Of course, I couldn't talk about figs and not share a dessert with you, so here it is. However, as I love to experiment, for this post you'll get a recipe for 3 other tarts, generous aren't I ? OK ! don't answer that, just let's get down to baking. If you were like me about 2 years ago, anytime you see a recipe involving making pastry tarts, you'll say "ah! that's nice" and skip the page. Another thing I noticed back then was that there were numerous recipes on making pastry tarts and of course after trying a few of them I would shout out in the kitchen, "liars !" because it always ended in disaster. Until….. I bought Giorgio Locatelli's Italian compendium on food Made in Italy. I was so intrigued by the book that I had to try at least one recipe out and I went for the frangipane sweet pastry tarts and adapted it to make first a strawberry tart, then a chocolate one and more and more and as they say, the rest is history – I'm not scared of making pastry tarts anymore. OK ! so some digressing but in summary my tasty tip is "find a recipe you are comfortable with and works for you and use it all the time. So the recipe below is based on one in Giorgio Locatelli's book, only that I use caster sugar and not icing sugar. Another tip on pastry, usually the ratio is 2 to 1 between flour and butter, so you need….
225g plain flour
112g unsalted butter
75g caster or icing sugar
Makes 4 small 10cm tarts or one 28cm tart
Using a food processor, mix the butter, flour and sugar together until it resembles crumbs and then pour the egg in until the mixture becomes one dough ball.
Take out and knead for about 1 minute on a clean board. As pastry doesn't like heat prior to baking, place the dough ball inside a freezer bag or wrapped in cling film for at least 1 hour before you need to use it. You can also freeze it for months.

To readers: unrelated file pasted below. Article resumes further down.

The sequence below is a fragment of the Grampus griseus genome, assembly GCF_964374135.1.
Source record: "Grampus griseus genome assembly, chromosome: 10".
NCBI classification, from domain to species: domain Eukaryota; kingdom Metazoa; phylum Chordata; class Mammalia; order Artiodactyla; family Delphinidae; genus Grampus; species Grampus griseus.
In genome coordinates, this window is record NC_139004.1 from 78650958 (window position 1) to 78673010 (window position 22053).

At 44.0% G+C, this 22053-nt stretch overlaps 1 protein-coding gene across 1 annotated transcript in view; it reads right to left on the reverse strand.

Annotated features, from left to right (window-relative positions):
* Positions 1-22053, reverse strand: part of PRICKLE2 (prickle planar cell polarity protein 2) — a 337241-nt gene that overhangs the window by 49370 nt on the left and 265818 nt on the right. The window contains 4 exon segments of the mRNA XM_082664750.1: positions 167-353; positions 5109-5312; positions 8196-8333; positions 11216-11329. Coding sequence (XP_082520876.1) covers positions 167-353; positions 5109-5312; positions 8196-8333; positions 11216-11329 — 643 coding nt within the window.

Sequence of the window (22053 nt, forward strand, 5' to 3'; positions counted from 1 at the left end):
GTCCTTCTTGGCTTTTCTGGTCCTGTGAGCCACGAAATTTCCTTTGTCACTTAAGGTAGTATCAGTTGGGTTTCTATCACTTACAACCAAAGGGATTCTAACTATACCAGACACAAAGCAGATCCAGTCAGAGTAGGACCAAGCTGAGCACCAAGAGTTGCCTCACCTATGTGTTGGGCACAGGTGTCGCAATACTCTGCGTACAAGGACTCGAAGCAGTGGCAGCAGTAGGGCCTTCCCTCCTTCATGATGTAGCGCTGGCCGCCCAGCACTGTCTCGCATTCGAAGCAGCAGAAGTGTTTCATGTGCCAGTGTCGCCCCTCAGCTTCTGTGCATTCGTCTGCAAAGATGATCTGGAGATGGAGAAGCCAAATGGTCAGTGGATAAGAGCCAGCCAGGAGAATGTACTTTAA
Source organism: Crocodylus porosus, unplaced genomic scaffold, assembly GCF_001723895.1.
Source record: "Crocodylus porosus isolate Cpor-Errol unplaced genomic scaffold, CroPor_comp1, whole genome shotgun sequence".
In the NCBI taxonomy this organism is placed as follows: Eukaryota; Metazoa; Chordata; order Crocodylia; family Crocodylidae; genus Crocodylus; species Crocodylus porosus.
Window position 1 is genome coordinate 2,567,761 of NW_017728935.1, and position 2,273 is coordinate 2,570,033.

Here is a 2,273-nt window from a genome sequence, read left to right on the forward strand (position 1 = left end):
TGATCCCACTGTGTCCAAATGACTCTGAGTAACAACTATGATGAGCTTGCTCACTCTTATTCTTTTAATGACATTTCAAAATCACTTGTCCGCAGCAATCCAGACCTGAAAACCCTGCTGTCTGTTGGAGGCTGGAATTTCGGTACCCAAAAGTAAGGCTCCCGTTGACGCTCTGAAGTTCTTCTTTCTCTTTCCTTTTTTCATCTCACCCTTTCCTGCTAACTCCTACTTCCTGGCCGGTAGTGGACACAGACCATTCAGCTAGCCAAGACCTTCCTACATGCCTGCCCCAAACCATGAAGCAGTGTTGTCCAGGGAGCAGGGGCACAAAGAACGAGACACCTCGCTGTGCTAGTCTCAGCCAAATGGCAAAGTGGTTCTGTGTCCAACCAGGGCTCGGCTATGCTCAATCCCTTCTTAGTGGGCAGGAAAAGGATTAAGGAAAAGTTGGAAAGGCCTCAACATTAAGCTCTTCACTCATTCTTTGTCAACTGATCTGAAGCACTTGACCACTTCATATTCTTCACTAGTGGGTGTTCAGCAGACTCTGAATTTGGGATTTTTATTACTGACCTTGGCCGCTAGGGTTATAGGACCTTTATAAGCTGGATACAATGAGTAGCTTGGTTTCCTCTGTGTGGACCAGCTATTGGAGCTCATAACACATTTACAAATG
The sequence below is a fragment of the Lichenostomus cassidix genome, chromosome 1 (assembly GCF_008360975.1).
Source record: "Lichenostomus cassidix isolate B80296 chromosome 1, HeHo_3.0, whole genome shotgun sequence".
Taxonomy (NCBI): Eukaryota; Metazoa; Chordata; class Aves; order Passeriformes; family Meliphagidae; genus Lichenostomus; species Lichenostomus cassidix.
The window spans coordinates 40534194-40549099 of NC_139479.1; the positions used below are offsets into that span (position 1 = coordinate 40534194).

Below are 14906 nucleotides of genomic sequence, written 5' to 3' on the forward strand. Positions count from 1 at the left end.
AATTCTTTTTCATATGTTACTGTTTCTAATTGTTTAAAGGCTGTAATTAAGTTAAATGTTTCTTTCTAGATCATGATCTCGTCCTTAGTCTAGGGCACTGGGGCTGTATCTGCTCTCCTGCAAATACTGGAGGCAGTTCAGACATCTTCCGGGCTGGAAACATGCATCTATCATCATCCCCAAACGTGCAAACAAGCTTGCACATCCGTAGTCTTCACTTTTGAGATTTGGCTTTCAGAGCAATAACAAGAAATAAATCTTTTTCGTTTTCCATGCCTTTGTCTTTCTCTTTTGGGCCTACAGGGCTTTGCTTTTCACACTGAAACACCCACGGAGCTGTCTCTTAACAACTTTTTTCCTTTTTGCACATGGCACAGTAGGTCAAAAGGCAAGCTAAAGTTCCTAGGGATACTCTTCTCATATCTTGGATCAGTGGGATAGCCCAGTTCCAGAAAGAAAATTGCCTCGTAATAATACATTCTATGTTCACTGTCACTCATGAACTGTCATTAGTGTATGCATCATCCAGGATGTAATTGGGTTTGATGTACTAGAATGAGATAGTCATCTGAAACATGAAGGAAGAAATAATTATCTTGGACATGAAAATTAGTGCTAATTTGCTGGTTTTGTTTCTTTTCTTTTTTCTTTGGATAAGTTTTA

When ready, put the oven on 180C, get your 4 mini non-stick tart tins out or your big 28cm tart tin (the standard size) and roll out the pastry appropriately. So, if using 4 tins, divide the dough into 4 balls and roll out flatly and fit snugly into the buttered tins.
Place back into the fridge if the dough gets warm for another 30 minutes
When ready, stab the bottom of the pastry with a fork about 6 times in different parts and then place a scrunched up baking paper on top of the pastry cases and fill with baking beans or uncooked rice or beans – you need to do this to weigh the pastry down so that it holds it's shape. If you don't, then the pastry will be flat. Don't trust recipes that say freeze and place straight into the oven – the heat will win. after all pastry is just sugar, butter and eggs (almost a cake).
Bake the pastry for about 8 minutes on 180C, after which, you can remove the beans and baking paper and if you want the pastry a bit tougher, bake "blind" but not blindly, watch the pastry and I wouldn't advice more than another five minutes. The main advantage of this is that when you place your "wet" filling inside, it won't damp the pastry and make it wettish as you want crunchy pastry.
I know it looks daunting, but it isn't, trust me and your efforts will be rewarded when you taste them.
The easiest bit is the frangipane, which you make by mixing the following:
100g caster sugar
50g plain flour
100g of ground almonds
Divide the mixture equally between the tarts and bake on 180C for about 15 minutes.
For the fig version, I placed 4 fig halves inside the tin.
For the apple version, I sliced one apple very thinly and used them to cover the top of the tart.
For the lemon curd version, I mixed two heaped dessert spoons of lemon curd with about 2 dessert spoon of the frangipane. Actually this was the tastiest of the lot.
With the above recipe I was able to make 4 tart tins, two of which were apple based. you can serve the tarts with freshly whipped cream, preferably hot, but they are nice cold too.